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Situation Analysis

Situation Analysis

Most Business Owners Don?t Fully Understand the New Pass-Through Deduction

Most Business Owners Don�t Fully Understand the New Pass-Through Deduction

The first year businesses have been operating under Tax Cuts and Jobs Act, passed in December 2017, is nearly over. Yet, there is still a lot of confusion and concerns over which businesses can qualify for the new 20% pass-through deduction and how it works. The deduction could mean substantial tax savings. With tax filing season just around the corner, now is the time to get your questions answered.

What exactly is a "pass-through business?"

A pass-through business is one that reports business income on the business owner’s personal tax return, including

  • Sole proprietorships
  • Partnerships
  • S corporations
  • Limited liability companies (LLCs)

However, to be eligible for the deduction, the income reported by a business must be “qualified business income.”

What exactly is "qualified business income?"

The 20% deduction applies to “qualified business income (QBI), which the new tax law defines as “the net amount of qualified items of income, gain, deduction and loss with respect to any trade or business.” In other words, your business’s net profit. QBI excludes certain types of income received by the business, including

  • Interest income
  • Income earned from outside the U.S.
  • Capital gains or losses
  • Dividends

What are the income limits?

Your total taxable income from all sources dictates how much if any of the 20% deduction is available to you. For 2018, if your total taxable income is at or below $157,500 ($315,000 for joint filers), then you are eligible for the deduction.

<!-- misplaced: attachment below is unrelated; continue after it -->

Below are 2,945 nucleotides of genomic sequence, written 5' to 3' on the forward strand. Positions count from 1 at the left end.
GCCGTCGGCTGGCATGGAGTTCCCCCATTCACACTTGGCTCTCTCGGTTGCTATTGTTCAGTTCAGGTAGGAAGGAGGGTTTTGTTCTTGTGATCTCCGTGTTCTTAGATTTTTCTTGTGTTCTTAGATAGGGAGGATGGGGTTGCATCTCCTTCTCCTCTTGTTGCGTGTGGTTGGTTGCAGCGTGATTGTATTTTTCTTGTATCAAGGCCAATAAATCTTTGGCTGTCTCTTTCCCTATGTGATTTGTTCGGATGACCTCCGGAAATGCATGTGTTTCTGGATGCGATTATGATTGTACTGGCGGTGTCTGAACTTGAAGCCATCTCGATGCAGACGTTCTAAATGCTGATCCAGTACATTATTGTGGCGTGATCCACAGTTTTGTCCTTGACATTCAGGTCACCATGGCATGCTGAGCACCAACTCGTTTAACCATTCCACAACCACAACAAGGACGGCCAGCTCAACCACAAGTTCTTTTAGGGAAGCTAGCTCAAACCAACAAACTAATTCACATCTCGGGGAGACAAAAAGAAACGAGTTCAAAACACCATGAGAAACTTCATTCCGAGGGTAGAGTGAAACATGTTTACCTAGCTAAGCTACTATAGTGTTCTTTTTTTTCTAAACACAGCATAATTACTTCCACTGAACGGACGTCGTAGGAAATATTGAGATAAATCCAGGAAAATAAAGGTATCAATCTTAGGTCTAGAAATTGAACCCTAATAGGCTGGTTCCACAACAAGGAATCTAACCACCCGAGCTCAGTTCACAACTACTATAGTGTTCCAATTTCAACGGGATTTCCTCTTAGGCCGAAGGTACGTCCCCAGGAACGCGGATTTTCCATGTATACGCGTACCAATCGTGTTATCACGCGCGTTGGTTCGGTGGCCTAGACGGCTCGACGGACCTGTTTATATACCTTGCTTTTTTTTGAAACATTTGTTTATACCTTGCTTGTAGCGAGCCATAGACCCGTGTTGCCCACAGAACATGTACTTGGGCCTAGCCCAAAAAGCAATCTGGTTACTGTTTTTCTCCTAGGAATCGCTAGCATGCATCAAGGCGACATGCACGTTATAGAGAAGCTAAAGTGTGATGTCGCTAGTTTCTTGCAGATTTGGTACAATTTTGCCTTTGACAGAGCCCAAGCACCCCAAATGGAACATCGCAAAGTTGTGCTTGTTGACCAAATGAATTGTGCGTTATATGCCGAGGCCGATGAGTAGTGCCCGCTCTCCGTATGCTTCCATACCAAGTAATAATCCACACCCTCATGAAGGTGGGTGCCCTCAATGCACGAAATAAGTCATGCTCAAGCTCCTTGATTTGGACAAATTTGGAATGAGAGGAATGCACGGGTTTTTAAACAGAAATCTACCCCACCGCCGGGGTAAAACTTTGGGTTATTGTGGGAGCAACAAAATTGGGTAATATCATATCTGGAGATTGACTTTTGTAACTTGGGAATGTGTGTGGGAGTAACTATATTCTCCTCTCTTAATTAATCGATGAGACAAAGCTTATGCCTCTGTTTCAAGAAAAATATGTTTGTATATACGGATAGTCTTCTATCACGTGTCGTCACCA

However, if your total taxable income is above those income limits, you will have to jump through several hoops to see if your business qualifies for all or a part of the deduction. At issue is the exact nature of your business and, this is where it gets complicated. If your business is considered under the tax law to be a “specified service or trade business” it may not qualify for a deduction.

What exactly is a "specified service or trade business?"

One of the qualification tests is determining if a business is a “specified service or trade business” (SSTB). Generally, SSTBs are restricted in their ability to use the pass-through deduction. If you are a high earning physician, dentist, attorney, consultant, professional athlete or actor, financial planner, among many other listed trades of businesses, won’t qualify for the deduction if their income in 2018 exceeds $207,500 ($415,000 for joint filers).

If your business is a SSTB and your QBI is between 157,500 and $207,500 ($315,000 and $415,000 for joint filers), it could qualify depending on the amount of wages paid to employees and the value of your business property. The higher those amounts, the higher your chances of qualifying for the deduction.

How exactly does the deduction work?

While the deduction can be as high as 20% of your taxable business income, it can’t add up to more than 20% of your total taxable income. To arrive at this, you need to first calculate your business income and expenses on Schedule C. Then, you calculate your adjusted gross income (AGI) on Form 1040. Finally, you calculate the pass-through deduction on Form 1040.

In addition, you don’t need to itemize to claim the deduction. If you use the standard deduction you can still take the pass-through deduction.

How do I know if I need professional tax help?

It’s important to note that the IRS is still figuring out the final rules governing this deduction, so it would be important to ensure you are current with the final regulations. It would be worth consulting with a tax professional who specializes in business taxes.

In addition, if your business might be considered a SSTB or your total taxable income exceeds the caps, you will want to consult with a tax professional about your options.



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